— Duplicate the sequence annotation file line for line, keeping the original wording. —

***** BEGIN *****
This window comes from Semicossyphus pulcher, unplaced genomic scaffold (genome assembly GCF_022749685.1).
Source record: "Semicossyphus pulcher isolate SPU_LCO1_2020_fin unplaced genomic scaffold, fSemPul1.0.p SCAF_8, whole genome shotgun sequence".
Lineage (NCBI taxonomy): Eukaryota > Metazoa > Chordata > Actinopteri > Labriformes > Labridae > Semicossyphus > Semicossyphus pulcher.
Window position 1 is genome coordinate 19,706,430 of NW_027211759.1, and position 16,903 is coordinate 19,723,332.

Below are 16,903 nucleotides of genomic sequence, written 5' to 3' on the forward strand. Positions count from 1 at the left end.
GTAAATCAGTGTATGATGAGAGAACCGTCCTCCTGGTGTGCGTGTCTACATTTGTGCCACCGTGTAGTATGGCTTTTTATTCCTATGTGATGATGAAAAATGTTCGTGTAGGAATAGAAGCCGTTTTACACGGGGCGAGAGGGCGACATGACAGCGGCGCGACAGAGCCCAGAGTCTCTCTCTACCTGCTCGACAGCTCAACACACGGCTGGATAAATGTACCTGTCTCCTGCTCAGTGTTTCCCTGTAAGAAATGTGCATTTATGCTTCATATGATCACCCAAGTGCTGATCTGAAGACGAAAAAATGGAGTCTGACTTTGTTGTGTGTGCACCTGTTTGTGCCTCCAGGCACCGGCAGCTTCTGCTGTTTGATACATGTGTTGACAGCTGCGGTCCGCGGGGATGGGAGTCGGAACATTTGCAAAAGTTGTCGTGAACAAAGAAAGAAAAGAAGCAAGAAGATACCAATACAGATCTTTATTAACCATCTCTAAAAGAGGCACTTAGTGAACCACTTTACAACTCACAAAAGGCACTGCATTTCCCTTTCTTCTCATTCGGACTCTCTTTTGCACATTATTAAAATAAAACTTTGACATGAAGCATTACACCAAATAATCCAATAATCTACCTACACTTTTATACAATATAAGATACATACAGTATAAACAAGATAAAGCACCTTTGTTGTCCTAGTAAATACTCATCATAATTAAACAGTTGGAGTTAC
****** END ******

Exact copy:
This window comes from Semicossyphus pulcher, unplaced genomic scaffold (genome assembly GCF_022749685.1).
Source record: "Semicossyphus pulcher isolate SPU_LCO1_2020_fin unplaced genomic scaffold, fSemPul1.0.p SCAF_8, whole genome shotgun sequence".
Lineage (NCBI taxonomy): Eukaryota > Metazoa > Chordata > Actinopteri > Labriformes > Labridae > Semicossyphus > Semicossyphus pulcher.
Window position 1 is genome coordinate 19,706,430 of NW_027211759.1, and position 16,903 is coordinate 19,723,332.

Below are 16,903 nucleotides of genomic sequence, written 5' to 3' on the forward strand. Positions count from 1 at the left end.
GTAAATCAGTGTATGATGAGAGAACCGTCCTCCTGGTGTGCGTGTCTACATTTGTGCCACCGTGTAGTATGGCTTTTTATTCCTATGTGATGATGAAAAATGTTCGTGTAGGAATAGAAGCCGTTTTACACGGGGCGAGAGGGCGACATGACAGCGGCGCGACAGAGCCCAGAGTCTCTCTCTACCTGCTCGACAGCTCAACACACGGCTGGATAAATGTACCTGTCTCCTGCTCAGTGTTTCCCTGTAAGAAATGTGCATTTATGCTTCATATGATCACCCAAGTGCTGATCTGAAGACGAAAAAATGGAGTCTGACTTTGTTGTGTGTGCACCTGTTTGTGCCTCCAGGCACCGGCAGCTTCTGCTGTTTGATACATGTGTTGACAGCTGCGGTCCGCGGGGATGGGAGTCGGAACATTTGCAAAAGTTGTCGTGAACAAAGAAAGAAAAGAAGCAAGAAGATACCAATACAGATCTTTATTAACCATCTCTAAAAGAGGCACTTAGTGAACCACTTTACAACTCACAAAAGGCACTGCATTTCCCTTTCTTCTCATTCGGACTCTCTTTTGCACATTATTAAAATAAAACTTTGACATGAAGCATTACACCAAATAATCCAATAATCTACCTACACTTTTATACAATATAAGATACATACAGTATAAACAAGATAAAGCACCTTTGTTGTCCTAGTAAATACTCATCATAATTAAACAGTTGGAGTTAC